Marathon runner

A marathon runner has been,  for me,  an un-understood entity ;  and there was a time when I used to think it was something Ethiopians did.  Anyway, I didn’t give a thought to the prospect of ever meeting  anyone who did 26.2 miles  in one go.  This was till I met Dr Srinivas  a couple of years back.  But then I first knew him as a research scientist (at Berkeley) before I got to learn about  his marathon exploits.

A research lab,  I would have thought,  is the least likely place to nurse a marathon runner.  That Dr Srinivas averages a 14 hour-day at his lab, seven days a week,  makes him even  a less likely candidate to be in this business of long-distance running.  What makes his case  all the more baffling is his  ‘fairly complicated’ domestic life.  Didn’t I say  I couldn’t understand marathon runners ?

I can’t say I still do,  after reading Dr Srinivas blog post describing his latest marathon at Sacramento earlier this month.  His narrative about a mindset and fighting spirit that kept him going,  against a body in revolt made  engaging read. After reading him Dr Srinivas struck me as someone capable of  invoking a mental stamina that triumphs over a battered body.

As he put it,  marathon running, was for most part,  a mentality,  as it became evident to him early in the race . At Mile-10  he already started feeling  his ‘body  falling apart’. And there were 16 more miles to go. It was  at this stage Dr Srinivas  decided to ignore his body that kept telling  him to slow down, eat,  and replenish his electrolytes.  This would have been good for  his body;  but,  would have at the same time,  made him feel a loser.

This was when  Dr Srinivas  did what his book prescribed  for marathon runners,  at the mid-way point. Determined to stay on track, he pushed himself beyond physical parameters for extreme stress.  But then he had also to contend with an   ‘ego in tatters, and a  sense of self-loathing’.  His book didn’t tell how to cope with this.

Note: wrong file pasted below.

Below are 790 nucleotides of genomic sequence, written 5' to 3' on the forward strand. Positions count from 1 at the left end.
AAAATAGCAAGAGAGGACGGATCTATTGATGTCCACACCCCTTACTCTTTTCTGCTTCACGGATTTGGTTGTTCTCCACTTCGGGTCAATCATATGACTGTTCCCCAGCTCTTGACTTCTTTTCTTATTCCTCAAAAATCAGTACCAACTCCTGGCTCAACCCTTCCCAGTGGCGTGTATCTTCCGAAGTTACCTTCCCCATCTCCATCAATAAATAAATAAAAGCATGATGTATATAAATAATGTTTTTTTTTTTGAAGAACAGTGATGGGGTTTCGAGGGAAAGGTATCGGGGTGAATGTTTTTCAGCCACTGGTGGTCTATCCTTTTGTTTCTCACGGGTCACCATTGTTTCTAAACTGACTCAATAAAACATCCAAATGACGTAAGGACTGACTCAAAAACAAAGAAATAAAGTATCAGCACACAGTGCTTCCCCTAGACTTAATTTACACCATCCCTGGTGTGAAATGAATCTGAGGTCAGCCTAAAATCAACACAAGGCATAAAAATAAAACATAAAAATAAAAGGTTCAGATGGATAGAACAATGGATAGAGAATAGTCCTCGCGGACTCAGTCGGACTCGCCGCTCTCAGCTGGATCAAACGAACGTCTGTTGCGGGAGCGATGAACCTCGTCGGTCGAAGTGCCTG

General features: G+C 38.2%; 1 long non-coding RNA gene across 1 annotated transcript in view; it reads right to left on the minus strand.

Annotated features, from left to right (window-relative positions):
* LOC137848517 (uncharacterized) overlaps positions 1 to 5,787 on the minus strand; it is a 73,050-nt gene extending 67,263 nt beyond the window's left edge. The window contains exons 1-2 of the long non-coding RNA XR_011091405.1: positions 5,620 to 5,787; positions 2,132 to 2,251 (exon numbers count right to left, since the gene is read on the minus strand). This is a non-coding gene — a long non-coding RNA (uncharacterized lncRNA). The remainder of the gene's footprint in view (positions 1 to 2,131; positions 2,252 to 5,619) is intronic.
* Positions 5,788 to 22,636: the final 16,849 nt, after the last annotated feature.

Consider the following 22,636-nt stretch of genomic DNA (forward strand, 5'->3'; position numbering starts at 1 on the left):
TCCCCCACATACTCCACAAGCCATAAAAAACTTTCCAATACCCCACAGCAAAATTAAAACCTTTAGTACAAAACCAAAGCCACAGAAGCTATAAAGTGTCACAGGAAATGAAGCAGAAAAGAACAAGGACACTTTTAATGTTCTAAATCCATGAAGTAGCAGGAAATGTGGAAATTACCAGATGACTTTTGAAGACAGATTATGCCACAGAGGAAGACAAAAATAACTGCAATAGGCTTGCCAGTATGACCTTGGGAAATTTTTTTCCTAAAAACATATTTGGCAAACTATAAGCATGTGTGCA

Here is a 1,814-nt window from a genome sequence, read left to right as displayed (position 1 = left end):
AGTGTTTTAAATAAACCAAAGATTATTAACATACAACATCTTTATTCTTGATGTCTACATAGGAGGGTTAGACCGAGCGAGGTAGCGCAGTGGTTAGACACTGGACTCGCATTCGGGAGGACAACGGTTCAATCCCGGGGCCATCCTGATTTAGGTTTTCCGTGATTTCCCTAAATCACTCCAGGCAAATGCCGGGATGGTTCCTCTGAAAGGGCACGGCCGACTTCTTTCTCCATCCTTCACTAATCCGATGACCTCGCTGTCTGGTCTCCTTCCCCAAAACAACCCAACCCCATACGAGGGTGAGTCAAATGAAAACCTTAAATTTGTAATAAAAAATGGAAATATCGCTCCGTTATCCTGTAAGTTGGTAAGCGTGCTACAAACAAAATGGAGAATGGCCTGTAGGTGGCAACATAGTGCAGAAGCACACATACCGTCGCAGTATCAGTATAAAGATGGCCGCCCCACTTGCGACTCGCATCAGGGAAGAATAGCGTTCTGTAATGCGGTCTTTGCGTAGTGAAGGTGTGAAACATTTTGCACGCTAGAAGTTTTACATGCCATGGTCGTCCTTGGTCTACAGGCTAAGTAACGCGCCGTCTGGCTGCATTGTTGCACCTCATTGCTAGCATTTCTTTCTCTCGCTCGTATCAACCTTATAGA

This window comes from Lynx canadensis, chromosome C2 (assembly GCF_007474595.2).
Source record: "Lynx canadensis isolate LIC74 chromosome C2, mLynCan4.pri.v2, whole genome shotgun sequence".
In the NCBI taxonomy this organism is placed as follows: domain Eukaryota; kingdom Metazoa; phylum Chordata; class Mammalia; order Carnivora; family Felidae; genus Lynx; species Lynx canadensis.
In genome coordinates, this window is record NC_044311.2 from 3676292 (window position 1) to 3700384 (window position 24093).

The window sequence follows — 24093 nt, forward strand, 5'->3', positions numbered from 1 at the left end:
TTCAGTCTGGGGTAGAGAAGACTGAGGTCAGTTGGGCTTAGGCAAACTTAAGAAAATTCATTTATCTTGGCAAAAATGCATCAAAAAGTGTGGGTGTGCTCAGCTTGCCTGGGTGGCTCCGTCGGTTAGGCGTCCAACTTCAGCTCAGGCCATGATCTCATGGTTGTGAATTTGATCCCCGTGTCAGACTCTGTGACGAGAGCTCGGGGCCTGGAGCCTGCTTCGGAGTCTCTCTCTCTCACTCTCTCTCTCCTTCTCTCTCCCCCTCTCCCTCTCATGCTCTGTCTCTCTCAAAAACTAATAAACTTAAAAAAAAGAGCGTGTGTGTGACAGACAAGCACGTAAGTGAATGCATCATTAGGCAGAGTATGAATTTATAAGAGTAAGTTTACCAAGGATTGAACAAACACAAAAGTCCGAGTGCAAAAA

It was at this point – Mile-19 –  that Dr Srinivas had a call from wife  Maya on his cellphone.  She wanted to know how he was doing ;  and he could hear his little daughter Ila on the phone. He couldn’t  be telling them about the state of battered ego. Dr Srinivas doesn’t  tell us what he told his wife.  But her phone call did seem to work wonders on him. He swallowed some salt tablet,  ate and drank as  much as he could, and focused on making it to the finish line – still over six miles  away.

On his final mile Dr Srinivas felt his body rebel against his sprits –  he could sense his  abdominal muscles going in spasms,  calf-muscles  contracting,  and toes curling into his  shoes.  Spirit was still willing  – “If  I had to crawl the last mile, I was going to finish the bloody marathon”.  And he did – all 26.2 miles of it, in four hours.  Which was 30 minutes more than the timeline he had set for himself. But Dr  Srinivas had gained 54 minutes over his previous performance in  San Francisco.

Where would it be next, Dr Srinivas ?  My hunch is Baltimore.  Maya mailed me they are moving there  early in the new year.   Johns  Hopkins  would soon have a marathon runner on their faculty.

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4 Responses

  1. I have a similar story in my cousin brother, a busy doctor who lives in the UK bringing up his daughter alone and looking after his wife who has been battling with multiple sclerosis , for many years. All of 50, he is still a runner. Last year was the NY marathon.
    I dont know how these courageous people do it with their busy schedules , but they seem to need to run.

  2. Remember Forrest Gump – That day, for no particular reason, I decided to go for a little run. So I ran to the end of the road. And when I got there, I thought maybe I’d run to the end of town. And when I got there, I thought maybe I’d just run across Greenbow County. And I figured, since I run this far, maybe I’d just run across the great state of Alabama. For no particular reason I just kept on going. I ran clear to the ocean. And when I got there, I figured, since I’d gone this far, I might as well turn around, just keep on going. When I got to another ocean, I figured, since I’d gone this far, I might as well just turn back, keep right on going.
    Good luck to Dr Srinivas and to Kalyani’s cousin and others like them!

  3. admirable – what else can i say. I have been procrastinating the trip to the gym for months now – have to restart again..

    as the esteemed doc says – it is all about focus

  4. If anyone is interested in running a full or half marathon for the first time and could use some guidance, check out this youtube video.

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